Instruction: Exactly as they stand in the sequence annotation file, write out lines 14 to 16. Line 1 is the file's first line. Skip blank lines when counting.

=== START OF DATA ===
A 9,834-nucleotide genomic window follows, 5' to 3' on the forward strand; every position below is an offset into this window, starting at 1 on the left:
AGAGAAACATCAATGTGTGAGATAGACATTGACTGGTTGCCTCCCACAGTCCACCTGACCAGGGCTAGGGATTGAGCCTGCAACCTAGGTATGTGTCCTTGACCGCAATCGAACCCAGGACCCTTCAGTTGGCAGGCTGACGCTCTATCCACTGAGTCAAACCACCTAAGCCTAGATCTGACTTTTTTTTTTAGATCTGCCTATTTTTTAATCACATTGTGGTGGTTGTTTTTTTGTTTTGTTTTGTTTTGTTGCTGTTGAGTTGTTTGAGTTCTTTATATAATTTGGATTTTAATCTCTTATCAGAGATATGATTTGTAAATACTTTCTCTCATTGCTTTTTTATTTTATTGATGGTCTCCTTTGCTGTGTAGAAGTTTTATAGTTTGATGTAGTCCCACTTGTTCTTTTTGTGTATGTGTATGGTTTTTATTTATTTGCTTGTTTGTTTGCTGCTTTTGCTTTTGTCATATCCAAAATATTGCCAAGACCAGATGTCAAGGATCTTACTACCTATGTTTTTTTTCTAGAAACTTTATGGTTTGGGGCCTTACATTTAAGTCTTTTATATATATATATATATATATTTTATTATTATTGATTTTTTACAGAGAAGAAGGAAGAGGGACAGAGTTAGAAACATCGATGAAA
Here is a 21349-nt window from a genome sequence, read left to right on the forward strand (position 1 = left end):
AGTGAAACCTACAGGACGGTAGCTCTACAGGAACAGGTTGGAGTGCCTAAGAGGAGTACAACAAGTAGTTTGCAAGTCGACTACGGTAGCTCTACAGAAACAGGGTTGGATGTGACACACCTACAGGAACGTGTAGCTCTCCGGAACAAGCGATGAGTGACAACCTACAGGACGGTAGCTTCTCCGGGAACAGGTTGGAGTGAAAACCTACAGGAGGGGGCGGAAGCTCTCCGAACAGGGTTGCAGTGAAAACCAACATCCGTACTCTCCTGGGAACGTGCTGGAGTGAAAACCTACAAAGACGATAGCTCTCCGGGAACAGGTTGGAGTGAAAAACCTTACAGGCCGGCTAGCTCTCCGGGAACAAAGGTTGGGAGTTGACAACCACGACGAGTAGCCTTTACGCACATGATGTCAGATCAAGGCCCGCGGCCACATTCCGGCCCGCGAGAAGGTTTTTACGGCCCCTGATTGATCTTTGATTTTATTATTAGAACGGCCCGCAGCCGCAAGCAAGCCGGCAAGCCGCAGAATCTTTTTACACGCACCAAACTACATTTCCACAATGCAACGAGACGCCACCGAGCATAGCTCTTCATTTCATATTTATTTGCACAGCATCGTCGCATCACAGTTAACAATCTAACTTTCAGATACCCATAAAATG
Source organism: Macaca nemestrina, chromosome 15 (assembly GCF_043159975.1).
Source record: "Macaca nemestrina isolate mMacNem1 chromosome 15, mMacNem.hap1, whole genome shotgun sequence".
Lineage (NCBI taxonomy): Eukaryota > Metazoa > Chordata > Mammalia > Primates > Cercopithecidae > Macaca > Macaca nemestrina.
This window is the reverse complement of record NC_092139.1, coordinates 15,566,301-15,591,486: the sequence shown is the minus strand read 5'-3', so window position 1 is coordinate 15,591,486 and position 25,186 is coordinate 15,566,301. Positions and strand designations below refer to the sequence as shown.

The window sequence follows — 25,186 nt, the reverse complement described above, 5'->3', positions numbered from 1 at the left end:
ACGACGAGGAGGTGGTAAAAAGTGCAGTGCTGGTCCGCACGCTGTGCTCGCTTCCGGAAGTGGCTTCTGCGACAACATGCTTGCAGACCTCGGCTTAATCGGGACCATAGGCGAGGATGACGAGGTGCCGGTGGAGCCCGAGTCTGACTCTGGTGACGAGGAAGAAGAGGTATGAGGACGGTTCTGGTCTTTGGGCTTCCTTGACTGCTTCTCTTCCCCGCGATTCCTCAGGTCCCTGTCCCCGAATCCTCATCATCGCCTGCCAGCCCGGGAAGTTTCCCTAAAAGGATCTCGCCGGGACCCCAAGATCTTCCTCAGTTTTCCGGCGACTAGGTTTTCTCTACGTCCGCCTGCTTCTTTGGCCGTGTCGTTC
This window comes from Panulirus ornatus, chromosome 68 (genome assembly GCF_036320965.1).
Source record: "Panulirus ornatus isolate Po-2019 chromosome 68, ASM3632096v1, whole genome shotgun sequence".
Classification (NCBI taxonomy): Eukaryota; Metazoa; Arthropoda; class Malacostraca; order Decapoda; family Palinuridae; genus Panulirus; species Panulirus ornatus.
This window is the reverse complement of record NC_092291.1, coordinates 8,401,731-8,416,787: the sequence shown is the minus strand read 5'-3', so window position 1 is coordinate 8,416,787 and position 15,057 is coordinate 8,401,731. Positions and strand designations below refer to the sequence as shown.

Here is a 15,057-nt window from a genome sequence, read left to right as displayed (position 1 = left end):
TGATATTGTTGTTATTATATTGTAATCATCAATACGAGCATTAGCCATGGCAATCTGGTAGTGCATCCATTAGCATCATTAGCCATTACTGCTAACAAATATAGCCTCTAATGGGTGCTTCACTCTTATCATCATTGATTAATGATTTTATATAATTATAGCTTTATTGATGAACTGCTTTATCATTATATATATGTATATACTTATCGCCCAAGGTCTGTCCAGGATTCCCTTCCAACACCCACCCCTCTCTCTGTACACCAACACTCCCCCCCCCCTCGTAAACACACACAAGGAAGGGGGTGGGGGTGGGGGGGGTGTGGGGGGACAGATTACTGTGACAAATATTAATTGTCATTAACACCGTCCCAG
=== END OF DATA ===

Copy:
This window is the reverse complement of record NC_092291.1, coordinates 8,401,731-8,416,787: the sequence shown is the minus strand read 5'-3', so window position 1 is coordinate 8,416,787 and position 15,057 is coordinate 8,401,731. Positions and strand designations below refer to the sequence as shown.

Here is a 15,057-nt window from a genome sequence, read left to right as displayed (position 1 = left end):
TGATATTGTTGTTATTATATTGTAATCATCAATACGAGCATTAGCCATGGCAATCTGGTAGTGCATCCATTAGCATCATTAGCCATTACTGCTAACAAATATAGCCTCTAATGGGTGCTTCACTCTTATCATCATTGATTAATGATTTTATATAATTATAGCTTTATTGATGAACTGCTTTATCATTATATATATGTATATACTTATCGCCCAAGGTCTGTCCAGGATTCCCTTCCAACACCCACCCCTCTCTCTGTACACCAACACTCCCCCCCCCCTCGTAAACACACACAAGGAAGGGGGTGGGGGTGGGGGGGGTGTGGGGGGACAGATTACTGTGACAAATATTAATTGTCATTAACACCGTCCCAG